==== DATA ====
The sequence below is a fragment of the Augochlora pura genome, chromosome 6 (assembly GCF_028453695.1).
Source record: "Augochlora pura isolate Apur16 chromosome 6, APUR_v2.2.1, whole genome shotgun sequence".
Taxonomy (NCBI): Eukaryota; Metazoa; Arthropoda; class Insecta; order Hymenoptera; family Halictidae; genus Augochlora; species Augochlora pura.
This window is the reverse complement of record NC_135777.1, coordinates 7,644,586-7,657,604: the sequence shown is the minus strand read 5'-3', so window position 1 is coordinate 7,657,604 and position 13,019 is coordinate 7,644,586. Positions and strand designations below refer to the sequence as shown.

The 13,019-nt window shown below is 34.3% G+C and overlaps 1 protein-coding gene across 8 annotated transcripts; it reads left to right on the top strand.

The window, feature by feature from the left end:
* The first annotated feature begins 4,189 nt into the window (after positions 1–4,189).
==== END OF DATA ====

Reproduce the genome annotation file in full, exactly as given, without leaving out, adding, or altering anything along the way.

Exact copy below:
The sequence below is a fragment of the Augochlora pura genome, chromosome 6 (assembly GCF_028453695.1).
Source record: "Augochlora pura isolate Apur16 chromosome 6, APUR_v2.2.1, whole genome shotgun sequence".
Taxonomy (NCBI): Eukaryota; Metazoa; Arthropoda; class Insecta; order Hymenoptera; family Halictidae; genus Augochlora; species Augochlora pura.
This window is the reverse complement of record NC_135777.1, coordinates 7,644,586-7,657,604: the sequence shown is the minus strand read 5'-3', so window position 1 is coordinate 7,657,604 and position 13,019 is coordinate 7,644,586. Positions and strand designations below refer to the sequence as shown.

The 13,019-nt window shown below is 34.3% G+C and overlaps 1 protein-coding gene across 8 annotated transcripts; it reads left to right on the top strand.

The window, feature by feature from the left end:
* The first annotated feature begins 4,189 nt into the window (after positions 1–4,189).